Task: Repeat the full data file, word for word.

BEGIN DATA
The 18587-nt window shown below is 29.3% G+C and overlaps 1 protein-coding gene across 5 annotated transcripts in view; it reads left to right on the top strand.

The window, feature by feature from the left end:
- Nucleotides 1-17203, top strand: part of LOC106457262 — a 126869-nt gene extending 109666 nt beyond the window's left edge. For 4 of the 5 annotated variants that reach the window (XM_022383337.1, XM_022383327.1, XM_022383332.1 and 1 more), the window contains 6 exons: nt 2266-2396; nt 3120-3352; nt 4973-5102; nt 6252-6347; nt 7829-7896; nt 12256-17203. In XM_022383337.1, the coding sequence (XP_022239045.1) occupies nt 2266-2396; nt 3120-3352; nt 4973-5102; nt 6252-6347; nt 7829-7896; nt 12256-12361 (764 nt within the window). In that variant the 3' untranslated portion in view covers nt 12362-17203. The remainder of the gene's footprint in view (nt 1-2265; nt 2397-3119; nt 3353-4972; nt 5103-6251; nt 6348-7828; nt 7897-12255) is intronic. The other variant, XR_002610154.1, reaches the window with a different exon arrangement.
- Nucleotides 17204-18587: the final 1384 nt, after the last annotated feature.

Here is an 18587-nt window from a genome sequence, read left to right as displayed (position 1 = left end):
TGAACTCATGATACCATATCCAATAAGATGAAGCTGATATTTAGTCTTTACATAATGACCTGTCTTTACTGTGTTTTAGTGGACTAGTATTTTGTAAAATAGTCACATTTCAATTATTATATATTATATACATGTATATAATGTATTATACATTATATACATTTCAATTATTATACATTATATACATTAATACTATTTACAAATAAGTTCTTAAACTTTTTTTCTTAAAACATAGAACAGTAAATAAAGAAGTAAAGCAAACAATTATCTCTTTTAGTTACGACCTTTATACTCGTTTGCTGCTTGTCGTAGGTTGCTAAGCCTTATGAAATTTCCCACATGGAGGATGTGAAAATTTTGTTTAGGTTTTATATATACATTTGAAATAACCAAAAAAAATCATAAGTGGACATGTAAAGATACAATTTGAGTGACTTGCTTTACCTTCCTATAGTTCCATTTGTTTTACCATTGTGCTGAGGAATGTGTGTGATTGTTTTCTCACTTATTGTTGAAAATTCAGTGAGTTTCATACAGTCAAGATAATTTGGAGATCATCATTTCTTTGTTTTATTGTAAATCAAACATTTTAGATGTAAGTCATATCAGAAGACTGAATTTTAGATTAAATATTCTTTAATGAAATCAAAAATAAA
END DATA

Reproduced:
The 18587-nt window shown below is 29.3% G+C and overlaps 1 protein-coding gene across 5 annotated transcripts in view; it reads left to right on the top strand.

The window, feature by feature from the left end:
- Nucleotides 1-17203, top strand: part of LOC106457262 — a 126869-nt gene extending 109666 nt beyond the window's left edge. For 4 of the 5 annotated variants that reach the window (XM_022383337.1, XM_022383327.1, XM_022383332.1 and 1 more), the window contains 6 exons: nt 2266-2396; nt 3120-3352; nt 4973-5102; nt 6252-6347; nt 7829-7896; nt 12256-17203. In XM_022383337.1, the coding sequence (XP_022239045.1) occupies nt 2266-2396; nt 3120-3352; nt 4973-5102; nt 6252-6347; nt 7829-7896; nt 12256-12361 (764 nt within the window). In that variant the 3' untranslated portion in view covers nt 12362-17203. The remainder of the gene's footprint in view (nt 1-2265; nt 2397-3119; nt 3353-4972; nt 5103-6251; nt 6348-7828; nt 7897-12255) is intronic. The other variant, XR_002610154.1, reaches the window with a different exon arrangement.
- Nucleotides 17204-18587: the final 1384 nt, after the last annotated feature.

Here is an 18587-nt window from a genome sequence, read left to right as displayed (position 1 = left end):
TGAACTCATGATACCATATCCAATAAGATGAAGCTGATATTTAGTCTTTACATAATGACCTGTCTTTACTGTGTTTTAGTGGACTAGTATTTTGTAAAATAGTCACATTTCAATTATTATATATTATATACATGTATATAATGTATTATACATTATATACATTTCAATTATTATACATTATATACATTAATACTATTTACAAATAAGTTCTTAAACTTTTTTTCTTAAAACATAGAACAGTAAATAAAGAAGTAAAGCAAACAATTATCTCTTTTAGTTACGACCTTTATACTCGTTTGCTGCTTGTCGTAGGTTGCTAAGCCTTATGAAATTTCCCACATGGAGGATGTGAAAATTTTGTTTAGGTTTTATATATACATTTGAAATAACCAAAAAAAATCATAAGTGGACATGTAAAGATACAATTTGAGTGACTTGCTTTACCTTCCTATAGTTCCATTTGTTTTACCATTGTGCTGAGGAATGTGTGTGATTGTTTTCTCACTTATTGTTGAAAATTCAGTGAGTTTCATACAGTCAAGATAATTTGGAGATCATCATTTCTTTGTTTTATTGTAAATCAAACATTTTAGATGTAAGTCATATCAGAAGACTGAATTTTAGATTAAATATTCTTTAATGAAATCAAAAATAAA